Christ, Our Rock

April 17, 2023
Mark Kolchin

…when my heart is overwhelmed; lead me to the rock that is higher than I.

Psalm 61:2

When Moses uttered the words “for their rock is not as our Rock, even our enemies themselves being judges” (Deut. 32:31), he did more than just declare a mild difference between the world’s ways and God’s. It was a bold declaration to the people of God that the resources they possess in the Lord are far greater than what this world has to offer in dealing with the issues of life. It is not just a case of the world having their ways of tackling problems and we have ours, as if both ways are legitimate. No, their ways are ultimately ineffective and inadequate “…themselves being judges.” The point is that they know it, they just don’t want to admit it. Their rock is indeed not as our Rock. There is a difference—a big difference—though I once saw a clever application of this verse as a justification for contemporary Christian music. Maybe there is not a big difference there, except in words. But at least there is a difference, and that is the point. 

The Smitten Rock 

The symbol of Christ as our Rock is seen throughout God’s Word in many ways. When the children of Israel were traveling through the wilderness, it was the smitten Rock that brought forth life-giving water to the weary travelers. As Israel experienced, the water that gushed from this Rock stands in stark contrast to the broken cisterns of this world. These cisterns have always failed eventually and for those who have tried to find true refreshment from them they will ultimately testify that they “mocked me as I wailed.” The world’s broken cisterns hardly provide lasting and satisfying spiritual refreshment to the desperate soul. Their rock is not as our Rock! 

The Sustaining Rock 

Later in their wilderness sojourn that same Rock would sustain Israel on their journey in another place. First Corinthians 10:4 states: “They drank of that spiritual Rock that followed them and that Rock was Christ.” It was that same Rock, though it was a different situation. The fact that it is in another location (Ex. 17:6; Num. 20:11) and that it only required to be spoken to and not struck again is a plain reminder to us that we have a Resource that we can come to time and again to help us, subsequent to our salvation. The world’s cisterns will eventually run up or be abandoned in time for some new cistern that proposes to be better than the last. They too will fail, but Christ will not. Their rock is not as our Rock!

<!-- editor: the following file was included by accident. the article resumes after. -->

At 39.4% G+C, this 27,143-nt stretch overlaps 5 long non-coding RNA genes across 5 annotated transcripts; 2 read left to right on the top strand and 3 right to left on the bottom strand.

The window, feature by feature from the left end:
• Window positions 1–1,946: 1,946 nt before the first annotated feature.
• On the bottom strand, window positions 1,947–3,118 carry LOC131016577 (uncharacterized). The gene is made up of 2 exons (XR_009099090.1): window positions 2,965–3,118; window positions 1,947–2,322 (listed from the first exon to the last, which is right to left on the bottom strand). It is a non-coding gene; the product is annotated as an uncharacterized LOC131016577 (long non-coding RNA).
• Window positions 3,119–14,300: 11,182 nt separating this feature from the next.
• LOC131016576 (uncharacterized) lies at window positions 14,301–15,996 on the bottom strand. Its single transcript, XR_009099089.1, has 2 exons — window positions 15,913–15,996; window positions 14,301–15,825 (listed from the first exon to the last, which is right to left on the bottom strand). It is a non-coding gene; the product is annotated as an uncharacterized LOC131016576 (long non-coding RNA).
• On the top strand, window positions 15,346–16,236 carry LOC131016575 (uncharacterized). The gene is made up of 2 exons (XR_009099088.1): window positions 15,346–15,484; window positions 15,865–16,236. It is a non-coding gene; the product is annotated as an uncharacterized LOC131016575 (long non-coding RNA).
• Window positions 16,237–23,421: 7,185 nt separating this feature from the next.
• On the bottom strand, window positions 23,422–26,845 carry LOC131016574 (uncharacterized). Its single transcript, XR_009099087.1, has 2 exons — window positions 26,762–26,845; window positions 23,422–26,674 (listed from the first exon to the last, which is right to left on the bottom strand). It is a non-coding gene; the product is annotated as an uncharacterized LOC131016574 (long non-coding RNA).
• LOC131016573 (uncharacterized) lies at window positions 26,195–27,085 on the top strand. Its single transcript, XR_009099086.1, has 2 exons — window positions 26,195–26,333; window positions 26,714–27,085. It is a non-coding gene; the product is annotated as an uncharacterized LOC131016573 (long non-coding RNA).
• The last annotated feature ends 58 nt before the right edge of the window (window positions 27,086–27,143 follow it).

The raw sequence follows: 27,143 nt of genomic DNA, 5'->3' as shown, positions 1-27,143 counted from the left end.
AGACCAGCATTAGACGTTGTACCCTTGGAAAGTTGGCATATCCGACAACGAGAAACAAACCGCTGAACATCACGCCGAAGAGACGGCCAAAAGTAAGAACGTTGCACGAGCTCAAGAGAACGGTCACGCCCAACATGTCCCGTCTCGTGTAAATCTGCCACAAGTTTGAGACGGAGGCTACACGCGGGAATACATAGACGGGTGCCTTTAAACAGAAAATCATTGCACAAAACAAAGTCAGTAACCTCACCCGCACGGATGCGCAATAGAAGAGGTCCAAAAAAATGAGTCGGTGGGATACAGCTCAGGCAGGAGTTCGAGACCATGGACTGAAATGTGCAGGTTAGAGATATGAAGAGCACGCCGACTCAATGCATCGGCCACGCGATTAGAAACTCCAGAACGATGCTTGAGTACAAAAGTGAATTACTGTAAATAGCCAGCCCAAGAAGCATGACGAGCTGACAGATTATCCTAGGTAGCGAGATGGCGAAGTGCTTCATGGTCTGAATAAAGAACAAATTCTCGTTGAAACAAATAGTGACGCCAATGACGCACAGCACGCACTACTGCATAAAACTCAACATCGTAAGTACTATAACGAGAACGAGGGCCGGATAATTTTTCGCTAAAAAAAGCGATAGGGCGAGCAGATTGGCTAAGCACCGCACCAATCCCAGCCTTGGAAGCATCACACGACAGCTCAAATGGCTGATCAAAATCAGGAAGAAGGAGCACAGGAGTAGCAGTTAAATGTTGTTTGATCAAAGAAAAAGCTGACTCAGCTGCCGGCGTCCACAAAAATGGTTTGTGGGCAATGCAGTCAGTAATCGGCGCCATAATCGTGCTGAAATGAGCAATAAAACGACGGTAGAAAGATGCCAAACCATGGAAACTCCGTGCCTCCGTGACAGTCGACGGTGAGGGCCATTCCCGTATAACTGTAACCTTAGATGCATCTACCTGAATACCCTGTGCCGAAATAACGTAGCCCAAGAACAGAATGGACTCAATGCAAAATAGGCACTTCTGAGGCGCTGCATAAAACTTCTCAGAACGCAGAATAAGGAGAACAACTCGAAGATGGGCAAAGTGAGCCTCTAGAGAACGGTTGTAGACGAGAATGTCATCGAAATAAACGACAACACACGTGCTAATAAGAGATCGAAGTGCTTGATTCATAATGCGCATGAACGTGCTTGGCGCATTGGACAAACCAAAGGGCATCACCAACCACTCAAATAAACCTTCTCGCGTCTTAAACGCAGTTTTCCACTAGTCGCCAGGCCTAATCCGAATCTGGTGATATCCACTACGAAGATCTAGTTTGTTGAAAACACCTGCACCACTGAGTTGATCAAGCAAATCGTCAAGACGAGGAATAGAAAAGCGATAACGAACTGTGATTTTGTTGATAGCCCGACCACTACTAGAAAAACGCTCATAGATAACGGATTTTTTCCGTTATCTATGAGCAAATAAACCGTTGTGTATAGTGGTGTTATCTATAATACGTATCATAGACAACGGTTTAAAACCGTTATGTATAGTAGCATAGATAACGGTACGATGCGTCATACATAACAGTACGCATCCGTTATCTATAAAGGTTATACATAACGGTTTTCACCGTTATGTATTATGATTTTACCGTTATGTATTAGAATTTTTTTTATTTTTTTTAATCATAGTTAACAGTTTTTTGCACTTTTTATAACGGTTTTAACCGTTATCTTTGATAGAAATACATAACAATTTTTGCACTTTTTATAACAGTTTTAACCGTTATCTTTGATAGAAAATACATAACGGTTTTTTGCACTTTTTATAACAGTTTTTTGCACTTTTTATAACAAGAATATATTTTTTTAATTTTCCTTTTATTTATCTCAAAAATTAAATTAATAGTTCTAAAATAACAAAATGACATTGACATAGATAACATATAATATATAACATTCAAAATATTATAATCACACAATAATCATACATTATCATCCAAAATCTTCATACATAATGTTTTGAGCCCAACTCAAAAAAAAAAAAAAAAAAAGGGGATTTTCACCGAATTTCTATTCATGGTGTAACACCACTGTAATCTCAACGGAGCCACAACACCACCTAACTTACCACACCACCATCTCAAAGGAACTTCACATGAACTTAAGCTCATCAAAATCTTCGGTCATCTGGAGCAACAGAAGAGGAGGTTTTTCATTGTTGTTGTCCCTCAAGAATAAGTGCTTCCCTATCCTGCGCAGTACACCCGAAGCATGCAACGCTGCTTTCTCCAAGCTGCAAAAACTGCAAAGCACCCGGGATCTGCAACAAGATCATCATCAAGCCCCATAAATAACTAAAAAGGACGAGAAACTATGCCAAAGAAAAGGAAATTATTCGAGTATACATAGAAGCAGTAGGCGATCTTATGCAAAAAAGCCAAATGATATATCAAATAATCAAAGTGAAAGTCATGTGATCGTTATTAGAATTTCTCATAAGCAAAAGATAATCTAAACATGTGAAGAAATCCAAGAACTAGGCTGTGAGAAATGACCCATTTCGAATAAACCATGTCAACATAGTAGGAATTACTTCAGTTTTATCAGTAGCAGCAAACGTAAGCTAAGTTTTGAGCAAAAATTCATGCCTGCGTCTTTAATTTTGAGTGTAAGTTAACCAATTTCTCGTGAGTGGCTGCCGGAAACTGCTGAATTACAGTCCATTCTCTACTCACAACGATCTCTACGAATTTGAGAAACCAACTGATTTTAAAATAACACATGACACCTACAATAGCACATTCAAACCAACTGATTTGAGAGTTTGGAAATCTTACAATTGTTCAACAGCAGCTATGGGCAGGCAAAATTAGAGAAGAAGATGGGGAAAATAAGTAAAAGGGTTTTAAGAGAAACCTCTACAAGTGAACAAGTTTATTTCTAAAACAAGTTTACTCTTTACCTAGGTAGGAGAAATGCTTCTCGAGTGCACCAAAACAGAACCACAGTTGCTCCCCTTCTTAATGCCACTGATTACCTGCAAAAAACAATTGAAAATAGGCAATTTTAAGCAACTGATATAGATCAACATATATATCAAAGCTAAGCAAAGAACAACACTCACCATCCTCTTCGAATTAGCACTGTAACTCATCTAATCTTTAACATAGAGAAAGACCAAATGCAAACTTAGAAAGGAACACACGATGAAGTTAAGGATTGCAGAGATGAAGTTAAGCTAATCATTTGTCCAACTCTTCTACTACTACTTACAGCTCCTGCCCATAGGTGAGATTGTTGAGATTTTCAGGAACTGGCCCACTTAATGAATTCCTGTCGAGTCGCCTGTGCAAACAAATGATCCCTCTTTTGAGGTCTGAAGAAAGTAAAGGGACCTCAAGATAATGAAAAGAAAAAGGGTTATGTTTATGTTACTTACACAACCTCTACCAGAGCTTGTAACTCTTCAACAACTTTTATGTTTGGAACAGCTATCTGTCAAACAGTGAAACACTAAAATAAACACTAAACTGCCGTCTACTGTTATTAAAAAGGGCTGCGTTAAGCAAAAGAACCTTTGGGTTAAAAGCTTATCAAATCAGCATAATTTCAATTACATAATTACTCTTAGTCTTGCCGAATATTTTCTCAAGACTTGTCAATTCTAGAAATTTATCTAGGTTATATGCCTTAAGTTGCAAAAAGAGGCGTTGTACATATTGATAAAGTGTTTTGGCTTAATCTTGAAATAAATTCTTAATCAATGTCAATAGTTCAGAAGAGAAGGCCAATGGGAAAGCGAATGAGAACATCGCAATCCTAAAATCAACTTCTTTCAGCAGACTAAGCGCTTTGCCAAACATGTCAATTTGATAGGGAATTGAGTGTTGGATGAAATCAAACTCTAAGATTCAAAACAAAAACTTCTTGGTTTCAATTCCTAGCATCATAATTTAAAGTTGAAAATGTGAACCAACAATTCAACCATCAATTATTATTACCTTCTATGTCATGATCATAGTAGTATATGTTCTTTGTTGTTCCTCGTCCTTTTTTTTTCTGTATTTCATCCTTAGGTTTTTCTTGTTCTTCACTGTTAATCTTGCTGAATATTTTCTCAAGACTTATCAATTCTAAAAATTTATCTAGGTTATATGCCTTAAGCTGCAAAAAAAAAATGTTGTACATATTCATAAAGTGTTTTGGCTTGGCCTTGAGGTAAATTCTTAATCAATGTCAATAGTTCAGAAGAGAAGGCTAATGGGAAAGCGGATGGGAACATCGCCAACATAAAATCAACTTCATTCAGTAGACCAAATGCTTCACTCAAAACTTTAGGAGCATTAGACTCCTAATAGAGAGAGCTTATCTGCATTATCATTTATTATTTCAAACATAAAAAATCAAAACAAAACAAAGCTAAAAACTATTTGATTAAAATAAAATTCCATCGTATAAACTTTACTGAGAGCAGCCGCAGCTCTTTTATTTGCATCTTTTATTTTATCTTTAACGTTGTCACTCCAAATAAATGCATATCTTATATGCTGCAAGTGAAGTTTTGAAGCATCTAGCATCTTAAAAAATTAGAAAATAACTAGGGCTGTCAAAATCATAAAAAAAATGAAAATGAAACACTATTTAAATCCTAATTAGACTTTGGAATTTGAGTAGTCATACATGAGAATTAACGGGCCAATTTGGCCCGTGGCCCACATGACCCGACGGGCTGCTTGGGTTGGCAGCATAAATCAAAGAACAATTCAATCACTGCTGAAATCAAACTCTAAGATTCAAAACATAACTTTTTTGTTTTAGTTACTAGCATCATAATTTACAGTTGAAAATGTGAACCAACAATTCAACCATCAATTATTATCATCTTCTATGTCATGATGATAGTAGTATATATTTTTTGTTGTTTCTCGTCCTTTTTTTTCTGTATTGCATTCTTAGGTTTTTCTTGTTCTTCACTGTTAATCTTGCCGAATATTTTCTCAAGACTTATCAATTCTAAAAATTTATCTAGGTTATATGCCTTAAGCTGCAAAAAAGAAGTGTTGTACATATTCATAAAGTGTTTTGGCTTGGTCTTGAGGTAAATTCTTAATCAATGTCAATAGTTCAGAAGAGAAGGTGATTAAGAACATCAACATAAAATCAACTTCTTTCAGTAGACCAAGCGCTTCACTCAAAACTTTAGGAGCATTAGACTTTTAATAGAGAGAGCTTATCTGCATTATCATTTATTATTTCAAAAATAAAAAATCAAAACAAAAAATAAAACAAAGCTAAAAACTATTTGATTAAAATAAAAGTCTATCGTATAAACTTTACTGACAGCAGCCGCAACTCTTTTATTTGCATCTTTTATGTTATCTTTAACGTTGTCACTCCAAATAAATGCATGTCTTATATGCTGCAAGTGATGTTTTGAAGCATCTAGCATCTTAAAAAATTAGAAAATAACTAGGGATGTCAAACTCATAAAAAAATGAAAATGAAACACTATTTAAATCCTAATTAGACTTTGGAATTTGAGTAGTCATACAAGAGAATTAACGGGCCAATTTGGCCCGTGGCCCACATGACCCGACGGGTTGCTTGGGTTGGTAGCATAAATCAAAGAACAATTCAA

The Solid Rock 

This same Rock—Christ—is also the place we should go to when our hearts are overwhelmed. Problems will always come up and sometimes many at one time. Like Jehoshaphat, we may be overwhelmed by “a great multitude” coming at one time against us (2 Chron. 20:2). All he could do was to look to the Lord, not knowing what to do (v. 12). His experience stands in complete contrast to Jacob who heard that Esau was on his way to settle an old score with him (Gen. 32:1). We tend to implement our own plan first—resorting to our own wisdom and ingenuity first, then praying for the Lord to bless. Really it should be the other way around—first praying, then asking the Lord for guidance as to the next course of action. Foolish for us to think we should manage our affairs without His help! The overwhelmed heart—which seems to be a common thing these days—needs to go to higher ground. “The Rock that is higher than I,” is where we get the solid footing to deal with the issues of life that assault us every day and in every way. Regardless of the way we feel, we are assured of help to withstand the assault from an array of enemies. Hymnwriter Edward Mote stated it this way: “when all around my soul gives way, He then is all my hope and stay.” Mote penned those words in the mid 1800’s when no internet existed, nor the societal ills that saturate our cultural landscape today. If he felt overwhelmed then, how much more would he feel overwhelmed if he were living today? All the more reason for us to heed his spiritual advice during the “present distress” (1 Cor. 7:26) and any personal issues that we may be going through now. Like David, when our hearts are overwhelmed, we need to go to that Rock “that is higher than I” and show to those around us that their rock is not as our Rock!